An optical fiber made of agar has been produced at the University of Campinas (UNICAMP) in the state of São Paulo, Brazil. This device is edible, biocompatible and biodegradable. It can be used in vivo for body structure imaging, localized light delivery in phototherapy or optogenetics (e.g., stimulating neurons with light to study neural circuits in a living brain), and localized drug delivery.

Another possible application is the detection of microorganisms in specific organs, in which case the probe would be completely absorbed by the body after performing its function.

The research project, which was supported by São Paulo Research Foundation—FAPESP, was led by Eric Fujiwara, a professor in UNICAMP’s School of Mechanical Engineering, and Cristiano Cordeiro, a professor in UNICAMP’s Gleb Wataghin Institute of Physics, in collaboration with Hiromasa Oku, a professor at Gunma University in Japan.

Jul 28, 2020

‘Love hormone’ oxytocin could be used to treat cognitive disorders like Alzheimer’s

Posted by in categories: biotech/medical, chemistry, neuroscience

Scientists discover that oxytocin could be used to treat cognitive disorder like Alzheimer’s disease.


Alzheimer’s disease is a progressive disorder in which the nerve cells (neurons) in a person’s brain and the connections among them degenerate slowly, causing severe memory loss, intellectual deficiencies, and deterioration in motor skills and communication. One of the main causes of Alzheimer’s is the accumulation of a protein called amyloid β (Aβ) in clusters around neurons in the brain, which hampers their activity and triggers their degeneration.

Studies in animal models have found that increasing the aggregation of Aβ in the hippocampus—the brain’s main learning and memory center—causes a decline in the signal transmission potential of the neurons therein. This degeneration affects a specific trait of the neurons, called ‘,’ which is the ability of synapses (the site of signal exchange between neurons) to adapt to an increase or decrease in signaling activity over time. Synaptic plasticity is crucial to the development of learning and cognitive functions in the hippocampus. Thus, Aβ and its role in causing cognitive memory and deficits have been the focus of most research aimed at finding treatments for Alzheimer’s.

Now, advancing this research effort, a team of scientists from Japan, led by Professor Akiyoshi Saitoh from the Tokyo University of Science, has looked at oxytocin, a hormone conventionally known for its role in the female reproductive system and in inducing the feelings of love and well-being. “Oxytocin was recently found to be involved in regulating learning and memory performance, but so far, no previous study deals with the effect of oxytocin on Aβ-induced ,” Prof Saitoh says. Realizing this, Prof Saitoh’s group set out to connect the dots. Their findings are published in Biochemical and Biophysical Research Communication.

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Jul 27, 2020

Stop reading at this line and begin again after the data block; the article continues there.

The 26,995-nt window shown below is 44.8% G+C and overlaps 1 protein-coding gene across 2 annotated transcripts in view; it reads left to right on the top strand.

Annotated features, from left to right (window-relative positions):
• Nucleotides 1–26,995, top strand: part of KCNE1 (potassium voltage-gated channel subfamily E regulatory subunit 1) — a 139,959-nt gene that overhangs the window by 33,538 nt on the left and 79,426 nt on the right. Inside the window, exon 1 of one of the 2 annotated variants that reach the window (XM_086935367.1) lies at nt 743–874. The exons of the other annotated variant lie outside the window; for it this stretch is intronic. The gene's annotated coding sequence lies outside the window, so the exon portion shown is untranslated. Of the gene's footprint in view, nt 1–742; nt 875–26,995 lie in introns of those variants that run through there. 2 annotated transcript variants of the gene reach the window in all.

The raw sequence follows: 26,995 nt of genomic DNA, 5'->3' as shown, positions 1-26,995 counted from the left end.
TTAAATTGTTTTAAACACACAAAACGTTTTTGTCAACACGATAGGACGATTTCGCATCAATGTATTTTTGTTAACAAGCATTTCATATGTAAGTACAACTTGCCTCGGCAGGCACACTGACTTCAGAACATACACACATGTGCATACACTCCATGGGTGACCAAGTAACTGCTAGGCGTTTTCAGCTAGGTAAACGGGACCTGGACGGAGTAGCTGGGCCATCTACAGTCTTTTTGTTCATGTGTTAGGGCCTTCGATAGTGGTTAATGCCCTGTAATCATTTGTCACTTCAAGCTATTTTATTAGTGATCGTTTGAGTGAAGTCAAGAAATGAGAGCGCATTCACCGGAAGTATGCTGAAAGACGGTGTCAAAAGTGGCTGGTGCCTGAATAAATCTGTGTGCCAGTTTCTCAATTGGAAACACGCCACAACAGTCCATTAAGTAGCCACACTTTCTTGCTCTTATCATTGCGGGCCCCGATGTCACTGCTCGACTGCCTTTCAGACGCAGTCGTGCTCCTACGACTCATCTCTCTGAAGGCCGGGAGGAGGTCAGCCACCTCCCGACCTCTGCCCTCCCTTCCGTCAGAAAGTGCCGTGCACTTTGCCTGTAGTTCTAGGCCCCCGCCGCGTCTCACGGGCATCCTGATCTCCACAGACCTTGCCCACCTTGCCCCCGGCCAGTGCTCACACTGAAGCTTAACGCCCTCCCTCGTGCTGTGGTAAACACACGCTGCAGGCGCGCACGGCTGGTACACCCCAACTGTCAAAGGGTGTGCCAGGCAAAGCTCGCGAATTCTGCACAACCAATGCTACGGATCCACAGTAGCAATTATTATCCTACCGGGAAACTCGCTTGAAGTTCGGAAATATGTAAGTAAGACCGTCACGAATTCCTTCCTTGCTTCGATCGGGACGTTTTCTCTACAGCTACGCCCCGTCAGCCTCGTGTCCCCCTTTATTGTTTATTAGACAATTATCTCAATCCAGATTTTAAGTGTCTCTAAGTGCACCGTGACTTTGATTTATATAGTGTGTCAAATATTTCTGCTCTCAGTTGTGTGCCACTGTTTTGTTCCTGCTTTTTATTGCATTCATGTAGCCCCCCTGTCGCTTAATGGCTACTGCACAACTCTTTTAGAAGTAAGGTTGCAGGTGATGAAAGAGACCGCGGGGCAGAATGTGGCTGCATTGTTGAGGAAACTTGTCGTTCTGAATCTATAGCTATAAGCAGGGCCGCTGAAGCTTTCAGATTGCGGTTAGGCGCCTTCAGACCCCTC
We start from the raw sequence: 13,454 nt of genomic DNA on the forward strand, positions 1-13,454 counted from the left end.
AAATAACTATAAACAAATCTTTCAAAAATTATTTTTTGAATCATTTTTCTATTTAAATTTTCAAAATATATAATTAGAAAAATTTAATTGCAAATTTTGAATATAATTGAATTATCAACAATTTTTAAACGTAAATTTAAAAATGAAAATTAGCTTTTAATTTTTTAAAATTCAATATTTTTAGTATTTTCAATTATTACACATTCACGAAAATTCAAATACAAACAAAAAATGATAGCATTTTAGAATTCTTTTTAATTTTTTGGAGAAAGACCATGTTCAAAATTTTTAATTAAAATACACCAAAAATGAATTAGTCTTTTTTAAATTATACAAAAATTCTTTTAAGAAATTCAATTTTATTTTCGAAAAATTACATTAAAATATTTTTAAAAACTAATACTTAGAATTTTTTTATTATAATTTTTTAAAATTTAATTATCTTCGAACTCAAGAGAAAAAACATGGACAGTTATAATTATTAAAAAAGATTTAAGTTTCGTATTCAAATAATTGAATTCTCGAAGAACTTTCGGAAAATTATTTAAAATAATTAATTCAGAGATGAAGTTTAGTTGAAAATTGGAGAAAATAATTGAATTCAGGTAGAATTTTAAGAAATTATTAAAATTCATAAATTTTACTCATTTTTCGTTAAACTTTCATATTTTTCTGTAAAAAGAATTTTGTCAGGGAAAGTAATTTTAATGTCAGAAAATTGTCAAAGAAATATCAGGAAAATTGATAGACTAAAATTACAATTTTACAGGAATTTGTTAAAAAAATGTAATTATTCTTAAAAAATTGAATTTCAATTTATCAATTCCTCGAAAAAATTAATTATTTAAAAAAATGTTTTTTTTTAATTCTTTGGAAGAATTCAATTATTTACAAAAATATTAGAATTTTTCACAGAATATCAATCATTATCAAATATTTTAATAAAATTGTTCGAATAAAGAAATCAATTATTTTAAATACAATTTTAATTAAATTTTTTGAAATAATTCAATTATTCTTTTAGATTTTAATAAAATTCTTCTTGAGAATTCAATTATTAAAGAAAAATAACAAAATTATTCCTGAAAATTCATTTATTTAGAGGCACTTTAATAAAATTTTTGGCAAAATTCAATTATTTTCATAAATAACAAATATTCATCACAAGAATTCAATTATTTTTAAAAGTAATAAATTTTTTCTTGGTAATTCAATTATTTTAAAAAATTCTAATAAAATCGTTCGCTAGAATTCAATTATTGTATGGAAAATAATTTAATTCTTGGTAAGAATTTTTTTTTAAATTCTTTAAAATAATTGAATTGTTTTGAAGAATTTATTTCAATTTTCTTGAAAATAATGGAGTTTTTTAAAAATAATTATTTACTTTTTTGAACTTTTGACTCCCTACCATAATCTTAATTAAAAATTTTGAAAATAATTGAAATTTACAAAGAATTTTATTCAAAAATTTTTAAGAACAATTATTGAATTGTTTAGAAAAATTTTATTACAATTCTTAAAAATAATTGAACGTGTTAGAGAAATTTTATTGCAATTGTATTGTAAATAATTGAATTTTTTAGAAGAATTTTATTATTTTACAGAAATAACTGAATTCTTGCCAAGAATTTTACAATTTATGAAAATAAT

Scientists Uncover Brain Mechanism That May Explain Why Sleep Helps You Learn

Posted by in category: neuroscience

Scientists uncover a potential mechanism behind sleep-induced memory changes.

The morphing structure of the brain’s “cartilage cells” may regulate how memories change while you snooze, according to new research in eNeuro.

Sleep lets the body rest, but not the brain. During sleep, the brain accounts for a day of learning by making strong memories stronger and weak memories weaker, a process known as memory consolidation. But changing memories requires changing synapses, the connections between neurons. Sleep-induced changes need to overcome perineuronal nets, cartilage-like sheaths that not only surround and protect neurons, but also prevent changes in synapses.

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Jul 27, 2020

Brain cell types identified that may push males to fight and have sex

Posted by in categories: biotech/medical, neuroscience, sex

Two groups of nerve cells may serve as “on-off switches” for male mating and aggression, suggests a new study in rodents. These neurons appear to send signals between two parts of the brain—the back tip, or posterior, of the amygdala and the hypothalamus—that together regulate emotions including fear, anxiety, and aggression.

Led by researchers at NYU Grossman School of Medicine, the study showed that male mice struggled to have sex in experiments that blocked signals from one cell group that communicates with the hypothalamus (MPN-signaling ). When the same signals were instead bolstered, the animals were not only able to mate but would repeatedly court unreceptive females, something they would not do normally.

Similarly, when the action of a second cell group in the amygdala that also communicates with the hypothalamus (VMHvl-signaling cells) was blocked, the rodents attacked unfamiliar males half as often. When these same neurons were triggered, the mice became unusually aggressive, even attacking their female mates and familiar males.

Jul 26, 2020

New Argonne supercomputer, built for next-gen AI, will be most powerful in U.S.

Posted by in categories: neuroscience, robotics/AI, supercomputing

“‘Aurora will enable us to explore new frontiers in artificial intelligence and machine learning,’ said Narayanan ‘Bobby’ Kasthuri, assistant professor of neurobiology at the University of Chicago and researcher at Argonne. ‘This will be the first time scientists have had a machine powerful enough to match the kind of computations the brain can do.’”

Super computer Aurora will help map the human brain at “quintillion—or one billion billion—calculations per second, 50 times quicker than today’s most powerful supercomputers.”

Note: the article discusses implications beyond neuroscience.